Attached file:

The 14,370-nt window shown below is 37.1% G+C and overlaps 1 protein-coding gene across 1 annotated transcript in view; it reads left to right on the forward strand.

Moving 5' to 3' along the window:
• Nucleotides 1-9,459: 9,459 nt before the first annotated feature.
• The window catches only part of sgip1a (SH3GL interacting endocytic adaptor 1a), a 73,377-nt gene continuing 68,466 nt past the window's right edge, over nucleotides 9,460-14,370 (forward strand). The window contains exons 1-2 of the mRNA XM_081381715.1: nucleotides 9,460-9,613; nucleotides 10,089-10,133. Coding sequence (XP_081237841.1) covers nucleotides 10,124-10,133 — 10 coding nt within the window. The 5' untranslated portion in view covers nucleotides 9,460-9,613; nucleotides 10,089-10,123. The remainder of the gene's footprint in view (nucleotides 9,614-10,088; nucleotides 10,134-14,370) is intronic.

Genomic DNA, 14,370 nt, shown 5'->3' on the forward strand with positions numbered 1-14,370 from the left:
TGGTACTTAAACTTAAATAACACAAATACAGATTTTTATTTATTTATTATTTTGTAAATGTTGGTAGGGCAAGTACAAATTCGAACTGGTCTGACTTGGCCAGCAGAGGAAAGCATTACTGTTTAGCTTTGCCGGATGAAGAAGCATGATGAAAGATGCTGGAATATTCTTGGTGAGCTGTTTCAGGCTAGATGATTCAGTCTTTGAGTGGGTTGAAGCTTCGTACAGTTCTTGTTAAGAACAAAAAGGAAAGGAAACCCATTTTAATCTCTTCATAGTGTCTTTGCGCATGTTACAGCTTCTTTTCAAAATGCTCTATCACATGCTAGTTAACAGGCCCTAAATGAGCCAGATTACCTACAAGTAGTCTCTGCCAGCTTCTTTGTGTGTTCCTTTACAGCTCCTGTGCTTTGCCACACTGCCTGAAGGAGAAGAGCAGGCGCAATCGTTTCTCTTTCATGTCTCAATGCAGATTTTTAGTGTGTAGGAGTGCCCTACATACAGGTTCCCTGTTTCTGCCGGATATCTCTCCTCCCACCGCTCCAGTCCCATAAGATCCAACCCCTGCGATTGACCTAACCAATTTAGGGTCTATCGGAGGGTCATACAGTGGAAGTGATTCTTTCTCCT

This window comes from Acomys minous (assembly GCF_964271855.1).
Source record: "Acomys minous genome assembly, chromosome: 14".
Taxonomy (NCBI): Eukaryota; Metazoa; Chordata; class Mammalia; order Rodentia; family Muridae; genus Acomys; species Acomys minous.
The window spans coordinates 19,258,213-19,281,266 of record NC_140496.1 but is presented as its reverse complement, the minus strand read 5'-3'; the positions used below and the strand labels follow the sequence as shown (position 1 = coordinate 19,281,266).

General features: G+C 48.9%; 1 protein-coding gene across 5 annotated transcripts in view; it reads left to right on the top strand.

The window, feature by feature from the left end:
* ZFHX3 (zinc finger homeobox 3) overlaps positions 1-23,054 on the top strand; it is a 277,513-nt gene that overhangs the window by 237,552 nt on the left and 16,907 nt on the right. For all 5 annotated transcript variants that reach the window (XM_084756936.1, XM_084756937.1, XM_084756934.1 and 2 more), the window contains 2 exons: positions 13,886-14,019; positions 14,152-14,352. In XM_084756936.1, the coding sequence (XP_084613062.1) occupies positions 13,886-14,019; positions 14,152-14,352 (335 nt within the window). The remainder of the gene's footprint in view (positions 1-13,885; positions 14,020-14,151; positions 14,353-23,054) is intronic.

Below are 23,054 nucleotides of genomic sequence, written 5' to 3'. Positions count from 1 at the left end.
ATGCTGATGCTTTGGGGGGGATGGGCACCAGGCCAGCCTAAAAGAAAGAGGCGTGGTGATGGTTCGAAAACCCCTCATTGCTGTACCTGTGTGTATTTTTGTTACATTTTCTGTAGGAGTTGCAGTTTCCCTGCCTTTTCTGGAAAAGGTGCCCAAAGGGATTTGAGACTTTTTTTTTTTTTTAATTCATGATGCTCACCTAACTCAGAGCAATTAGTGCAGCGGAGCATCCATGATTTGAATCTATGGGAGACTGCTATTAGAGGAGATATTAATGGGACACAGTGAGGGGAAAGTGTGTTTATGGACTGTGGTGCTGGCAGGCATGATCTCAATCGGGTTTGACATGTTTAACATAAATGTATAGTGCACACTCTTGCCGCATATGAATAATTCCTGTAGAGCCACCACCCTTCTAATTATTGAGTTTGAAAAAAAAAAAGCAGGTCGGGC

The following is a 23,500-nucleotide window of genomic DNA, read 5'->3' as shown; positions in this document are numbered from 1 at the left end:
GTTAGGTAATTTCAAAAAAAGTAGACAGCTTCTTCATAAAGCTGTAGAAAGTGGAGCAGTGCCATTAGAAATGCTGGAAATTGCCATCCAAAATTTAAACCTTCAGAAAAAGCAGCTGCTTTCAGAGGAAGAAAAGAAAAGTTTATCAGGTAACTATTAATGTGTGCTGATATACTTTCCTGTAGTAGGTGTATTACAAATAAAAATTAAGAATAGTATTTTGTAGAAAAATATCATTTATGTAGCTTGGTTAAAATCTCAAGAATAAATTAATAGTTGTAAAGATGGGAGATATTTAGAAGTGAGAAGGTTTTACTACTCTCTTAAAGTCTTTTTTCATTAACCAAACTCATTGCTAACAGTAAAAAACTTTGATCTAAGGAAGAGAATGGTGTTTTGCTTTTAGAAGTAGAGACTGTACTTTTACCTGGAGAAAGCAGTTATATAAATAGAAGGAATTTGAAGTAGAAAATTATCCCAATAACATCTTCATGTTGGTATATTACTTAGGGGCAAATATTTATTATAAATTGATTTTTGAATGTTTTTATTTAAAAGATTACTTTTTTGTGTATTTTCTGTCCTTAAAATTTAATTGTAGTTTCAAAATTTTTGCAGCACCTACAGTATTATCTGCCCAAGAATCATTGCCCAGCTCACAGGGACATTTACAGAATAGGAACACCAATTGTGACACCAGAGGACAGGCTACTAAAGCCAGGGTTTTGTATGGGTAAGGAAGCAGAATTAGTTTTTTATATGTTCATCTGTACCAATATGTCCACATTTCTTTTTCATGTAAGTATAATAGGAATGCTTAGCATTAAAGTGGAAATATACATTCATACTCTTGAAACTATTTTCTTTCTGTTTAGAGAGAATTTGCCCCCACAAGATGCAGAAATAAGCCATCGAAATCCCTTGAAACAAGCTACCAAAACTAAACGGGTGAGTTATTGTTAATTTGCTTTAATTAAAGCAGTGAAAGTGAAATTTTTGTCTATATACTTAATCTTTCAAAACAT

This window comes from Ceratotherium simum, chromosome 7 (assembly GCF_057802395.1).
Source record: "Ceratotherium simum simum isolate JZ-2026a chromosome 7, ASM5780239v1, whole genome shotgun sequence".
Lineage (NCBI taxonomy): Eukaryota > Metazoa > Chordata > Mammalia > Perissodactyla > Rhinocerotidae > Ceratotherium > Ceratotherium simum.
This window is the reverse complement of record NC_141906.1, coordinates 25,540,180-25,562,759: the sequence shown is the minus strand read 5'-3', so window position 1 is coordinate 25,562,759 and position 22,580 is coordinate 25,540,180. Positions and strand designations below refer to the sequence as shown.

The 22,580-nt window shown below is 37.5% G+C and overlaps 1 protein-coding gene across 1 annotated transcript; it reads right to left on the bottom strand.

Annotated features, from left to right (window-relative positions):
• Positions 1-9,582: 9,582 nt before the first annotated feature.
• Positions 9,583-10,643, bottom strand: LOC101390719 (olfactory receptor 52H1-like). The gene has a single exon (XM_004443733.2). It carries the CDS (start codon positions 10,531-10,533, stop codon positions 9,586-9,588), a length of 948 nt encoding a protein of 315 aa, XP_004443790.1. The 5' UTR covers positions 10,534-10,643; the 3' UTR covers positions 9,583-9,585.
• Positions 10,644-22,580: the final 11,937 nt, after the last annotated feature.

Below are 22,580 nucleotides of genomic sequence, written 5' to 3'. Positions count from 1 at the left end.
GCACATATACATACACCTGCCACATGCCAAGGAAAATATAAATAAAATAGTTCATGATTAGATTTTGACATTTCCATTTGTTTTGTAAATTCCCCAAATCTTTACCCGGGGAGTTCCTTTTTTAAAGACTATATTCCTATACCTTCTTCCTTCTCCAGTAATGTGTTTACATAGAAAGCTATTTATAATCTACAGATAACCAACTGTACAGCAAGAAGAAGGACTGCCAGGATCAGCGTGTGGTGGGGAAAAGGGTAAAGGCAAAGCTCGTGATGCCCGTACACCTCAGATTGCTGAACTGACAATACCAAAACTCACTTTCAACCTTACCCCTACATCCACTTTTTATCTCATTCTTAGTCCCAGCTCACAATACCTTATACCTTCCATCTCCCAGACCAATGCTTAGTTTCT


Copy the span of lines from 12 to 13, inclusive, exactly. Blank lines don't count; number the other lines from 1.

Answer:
The window, feature by feature from the left end:
* ZFHX3 (zinc finger homeobox 3) overlaps positions 1-23,054 on the top strand; it is a 277,513-nt gene that overhangs the window by 237,552 nt on the left and 16,907 nt on the right. For all 5 annotated transcript variants that reach the window (XM_084756936.1, XM_084756937.1, XM_084756934.1 and 2 more), the window contains 2 exons: positions 13,886-14,019; positions 14,152-14,352. In XM_084756936.1, the coding sequence (XP_084613062.1) occupies positions 13,886-14,019; positions 14,152-14,352 (335 nt within the window). The remainder of the gene's footprint in view (positions 1-13,885; positions 14,020-14,151; positions 14,353-23,054) is intronic.